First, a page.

Minneapolis City Council approves new rules for Airbnb rentals

Minneapolis will begin regulating Airbnb properties and other short-term rentals in December, just in time for the expected deluge of visitors for the 2018 Super Bowl.

New rules approved by city council on Friday require rental “hosts” and online platforms that advertise properties to apply for city licenses and renew them annually. This will give the city the ability to inspect properties and ban rentals if it detects problems, but may result in legal challenges.

“This is a business we want in our city,” said Minneapolis councilman Jacob Frey, author of the two new ordinances. “Our goal was to provide the very foundation of security and enable an innovative new business to operate.”

Cities in Minnesota and across the country have wondered how to keep tabs on short-term rentals, which have grown in popularity with the rise of online platforms like Airbnb, Expedia and HomeAway, which connect renters with the owners. Many rental properties – ranging from a single room to an entire house – are in residential areas and sometimes cause concern among neighbors.

San Francisco; Portland; Austin, Texas, and Duluth already regulate properties, as do a number of Twin Cities area suburbs, including Stillwater, Lakeville, and Eagan. St. Paul is considering an ordinance governing short-term rentals, but has not yet approved it.

Airbnb released a statement on Friday raising concerns about the Minneapolis ordinance, particularly its requirement that short-term rental platforms prohibit unlicensed hosts from putting their listings online or risk losing their license.

“We are grateful to Councilor Frey and his colleagues for their efforts throughout the legislative process,” the statement said.

“Unfortunately, the order still violates the legal rights of Airbnb and its community. We will consider all legal options to protect the innovation and privacy of Minneapolis residents.

The Internet Association, a group that represents online businesses such as Airbnb, Expedia and HomeAway, released a statement on Friday that the Minneapolis order violates federal law.

The group cited the Communications Decency Act, which protects online platforms from liability for content posted by third-party users.

“Minneapolis’ new ordinance is in clear violation of federal law and limits choice for residents and visitors to the city,” Vice President Dustin Brighton said in the statement. “Short-term rentals provide much-needed income to the citizens of Minneapolis and this rule would hurt their ability to make ends meet.”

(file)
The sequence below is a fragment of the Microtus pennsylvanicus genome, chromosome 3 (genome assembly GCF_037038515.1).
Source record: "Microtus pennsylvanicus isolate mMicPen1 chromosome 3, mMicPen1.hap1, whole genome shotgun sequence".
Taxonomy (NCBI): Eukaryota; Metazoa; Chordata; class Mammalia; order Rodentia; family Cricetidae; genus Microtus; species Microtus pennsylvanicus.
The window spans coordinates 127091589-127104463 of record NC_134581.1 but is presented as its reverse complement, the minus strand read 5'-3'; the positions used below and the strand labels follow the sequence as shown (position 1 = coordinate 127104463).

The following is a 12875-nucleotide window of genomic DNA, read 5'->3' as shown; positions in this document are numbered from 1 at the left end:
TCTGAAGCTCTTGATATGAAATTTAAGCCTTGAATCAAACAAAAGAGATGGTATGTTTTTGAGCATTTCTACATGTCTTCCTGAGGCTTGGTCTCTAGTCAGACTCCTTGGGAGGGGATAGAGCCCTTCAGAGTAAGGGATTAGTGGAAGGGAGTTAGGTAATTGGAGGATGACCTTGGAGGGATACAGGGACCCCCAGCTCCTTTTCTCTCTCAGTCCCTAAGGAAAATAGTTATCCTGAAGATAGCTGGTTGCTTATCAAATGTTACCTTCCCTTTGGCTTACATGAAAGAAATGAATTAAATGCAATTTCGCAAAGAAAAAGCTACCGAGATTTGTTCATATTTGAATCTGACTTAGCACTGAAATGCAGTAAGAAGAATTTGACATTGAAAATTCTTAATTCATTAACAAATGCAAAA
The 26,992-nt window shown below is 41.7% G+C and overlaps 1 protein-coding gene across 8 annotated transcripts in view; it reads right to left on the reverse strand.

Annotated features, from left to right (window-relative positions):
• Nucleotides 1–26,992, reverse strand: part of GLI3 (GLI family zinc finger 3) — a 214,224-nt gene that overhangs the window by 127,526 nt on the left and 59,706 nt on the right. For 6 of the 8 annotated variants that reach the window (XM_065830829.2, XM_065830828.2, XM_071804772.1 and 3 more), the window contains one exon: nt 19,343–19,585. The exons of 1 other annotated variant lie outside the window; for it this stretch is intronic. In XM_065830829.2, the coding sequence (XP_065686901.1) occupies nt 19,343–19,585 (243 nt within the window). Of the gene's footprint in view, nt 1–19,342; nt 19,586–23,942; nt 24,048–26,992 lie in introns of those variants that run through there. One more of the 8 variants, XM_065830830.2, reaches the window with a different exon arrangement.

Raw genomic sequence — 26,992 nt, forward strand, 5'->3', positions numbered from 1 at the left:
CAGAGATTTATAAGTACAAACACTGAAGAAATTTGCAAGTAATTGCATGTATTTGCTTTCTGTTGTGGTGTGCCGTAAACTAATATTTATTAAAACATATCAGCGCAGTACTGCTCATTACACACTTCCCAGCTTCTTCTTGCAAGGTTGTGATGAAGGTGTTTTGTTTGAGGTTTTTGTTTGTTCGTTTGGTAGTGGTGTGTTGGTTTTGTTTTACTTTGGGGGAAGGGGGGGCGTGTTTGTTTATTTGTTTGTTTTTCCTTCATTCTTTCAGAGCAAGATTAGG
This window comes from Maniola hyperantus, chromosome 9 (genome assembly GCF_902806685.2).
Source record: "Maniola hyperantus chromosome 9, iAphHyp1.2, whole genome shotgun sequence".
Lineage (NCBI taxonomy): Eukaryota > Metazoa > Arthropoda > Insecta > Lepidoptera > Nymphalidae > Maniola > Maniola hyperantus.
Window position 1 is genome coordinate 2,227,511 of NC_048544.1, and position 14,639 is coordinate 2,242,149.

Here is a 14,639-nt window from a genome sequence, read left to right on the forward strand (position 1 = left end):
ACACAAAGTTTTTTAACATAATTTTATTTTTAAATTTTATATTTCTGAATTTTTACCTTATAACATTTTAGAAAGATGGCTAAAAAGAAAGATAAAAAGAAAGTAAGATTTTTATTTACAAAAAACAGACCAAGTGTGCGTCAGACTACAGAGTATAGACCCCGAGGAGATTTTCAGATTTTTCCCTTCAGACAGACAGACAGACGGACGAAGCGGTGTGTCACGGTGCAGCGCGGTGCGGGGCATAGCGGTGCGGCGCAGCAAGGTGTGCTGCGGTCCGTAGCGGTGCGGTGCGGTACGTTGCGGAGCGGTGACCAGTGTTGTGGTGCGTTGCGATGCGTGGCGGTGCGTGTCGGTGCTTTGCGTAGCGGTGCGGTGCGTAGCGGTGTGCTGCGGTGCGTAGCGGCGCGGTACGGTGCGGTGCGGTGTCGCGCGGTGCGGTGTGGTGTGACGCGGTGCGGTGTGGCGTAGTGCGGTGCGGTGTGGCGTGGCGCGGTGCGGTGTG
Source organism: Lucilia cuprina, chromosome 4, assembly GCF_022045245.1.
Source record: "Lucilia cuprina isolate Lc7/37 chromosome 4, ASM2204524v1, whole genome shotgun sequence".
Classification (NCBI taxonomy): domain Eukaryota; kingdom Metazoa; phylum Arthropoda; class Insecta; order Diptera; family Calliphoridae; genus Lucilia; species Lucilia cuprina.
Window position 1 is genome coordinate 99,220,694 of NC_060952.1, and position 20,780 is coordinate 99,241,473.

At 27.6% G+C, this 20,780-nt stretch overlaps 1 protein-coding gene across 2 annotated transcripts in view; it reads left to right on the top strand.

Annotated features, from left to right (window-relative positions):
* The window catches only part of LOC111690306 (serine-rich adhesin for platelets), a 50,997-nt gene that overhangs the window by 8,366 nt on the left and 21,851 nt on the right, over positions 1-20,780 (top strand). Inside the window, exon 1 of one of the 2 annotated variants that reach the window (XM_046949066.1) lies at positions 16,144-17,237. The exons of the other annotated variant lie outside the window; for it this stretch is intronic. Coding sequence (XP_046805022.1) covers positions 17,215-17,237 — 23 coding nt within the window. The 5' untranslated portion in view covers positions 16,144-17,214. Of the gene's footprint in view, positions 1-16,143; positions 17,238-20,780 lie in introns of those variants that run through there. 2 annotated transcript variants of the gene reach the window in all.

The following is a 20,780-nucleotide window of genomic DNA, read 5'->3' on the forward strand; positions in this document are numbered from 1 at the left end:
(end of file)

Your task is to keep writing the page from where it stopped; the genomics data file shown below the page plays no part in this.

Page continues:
Council member Andrew Johnson, the only one to vote against the order, said he was concerned about the consequences of regulating websites like Airbnb.

“I think we have to be careful regulating these tech platforms locally, because they operate in a fundamentally different way than most traditional businesses,” he said. “And if we’re not careful, it can stifle innovation.”

Requirements for hosts

There has been less pushback on the Ordinance Regulating Hosts, which applies different rules to people who rent part or all of their home and those who rent a house or apartment where they do not live.

“I think the spirit of this ordinance is really clear and really meets people’s needs,” said Sonja Blackstone, who rents out part of her home in the Longfellow neighborhood through Airbnb.

Under the order, hosts who rent a property where they don’t live will need to obtain a standard rental license and will be subject to inspections like other landlords.

People who live in the property they rent but move out while guests are there will need to obtain a $46 annual license and may be subject to certain inspections. Hosts still living on the property will not be regulated or will have to pay licensing fees.

There are about 1,600 short-term rental properties in Minneapolis, according to the city.

Carol Liege started renting a room in her northeast Minneapolis home two years ago and said she loved having regular company and bringing in a little extra income. She kept an eye out for the new ordinances – although they wouldn’t apply to her – and said she thinks they seem fairer than regulations in other cities.

“It really doesn’t impact the old lady like me who just rents a room,” she said.

Minneapolis is expected to begin accepting license applications Dec. 1.

Now the city will be able to inspect properties and revoke permits for violations. Properties that offer unlicensed short-term rentals would lose their ability to operate.

Rental platforms will also have to be authorized by the city. At a public hearing on October 10, a few local short-term rental business owners expressed concern about having to pay the same amount for a license as larger businesses.

In response, Frey introduced an amendment on Friday that will charge smaller accommodation platforms — those that display 150 listings or less — an annual licensing fee of $630. The biggest hosting platforms will pay $5,000.

Writer Jessie Van Berkel contributed to this report.

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